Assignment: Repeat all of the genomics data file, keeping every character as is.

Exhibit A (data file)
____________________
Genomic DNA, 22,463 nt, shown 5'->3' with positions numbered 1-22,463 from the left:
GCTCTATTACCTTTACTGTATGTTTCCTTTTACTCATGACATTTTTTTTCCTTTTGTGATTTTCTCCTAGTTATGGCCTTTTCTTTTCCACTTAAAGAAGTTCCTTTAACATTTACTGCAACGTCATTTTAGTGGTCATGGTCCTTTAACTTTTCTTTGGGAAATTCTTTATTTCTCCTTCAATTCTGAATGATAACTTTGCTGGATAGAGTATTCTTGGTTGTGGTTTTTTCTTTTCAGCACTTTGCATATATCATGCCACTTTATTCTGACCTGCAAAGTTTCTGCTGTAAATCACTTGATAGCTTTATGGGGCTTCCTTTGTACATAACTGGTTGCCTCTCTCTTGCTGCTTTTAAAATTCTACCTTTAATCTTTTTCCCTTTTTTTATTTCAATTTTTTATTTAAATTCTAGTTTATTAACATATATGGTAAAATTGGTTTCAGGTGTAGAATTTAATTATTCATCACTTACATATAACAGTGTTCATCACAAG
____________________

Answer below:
Genomic DNA, 22,463 nt, shown 5'->3' with positions numbered 1-22,463 from the left:
GCTCTATTACCTTTACTGTATGTTTCCTTTTACTCATGACATTTTTTTTCCTTTTGTGATTTTCTCCTAGTTATGGCCTTTTCTTTTCCACTTAAAGAAGTTCCTTTAACATTTACTGCAACGTCATTTTAGTGGTCATGGTCCTTTAACTTTTCTTTGGGAAATTCTTTATTTCTCCTTCAATTCTGAATGATAACTTTGCTGGATAGAGTATTCTTGGTTGTGGTTTTTTCTTTTCAGCACTTTGCATATATCATGCCACTTTATTCTGACCTGCAAAGTTTCTGCTGTAAATCACTTGATAGCTTTATGGGGCTTCCTTTGTACATAACTGGTTGCCTCTCTCTTGCTGCTTTTAAAATTCTACCTTTAATCTTTTTCCCTTTTTTTATTTCAATTTTTTATTTAAATTCTAGTTTATTAACATATATGGTAAAATTGGTTTCAGGTGTAGAATTTAATTATTCATCACTTACATATAACAGTGTTCATCACAAG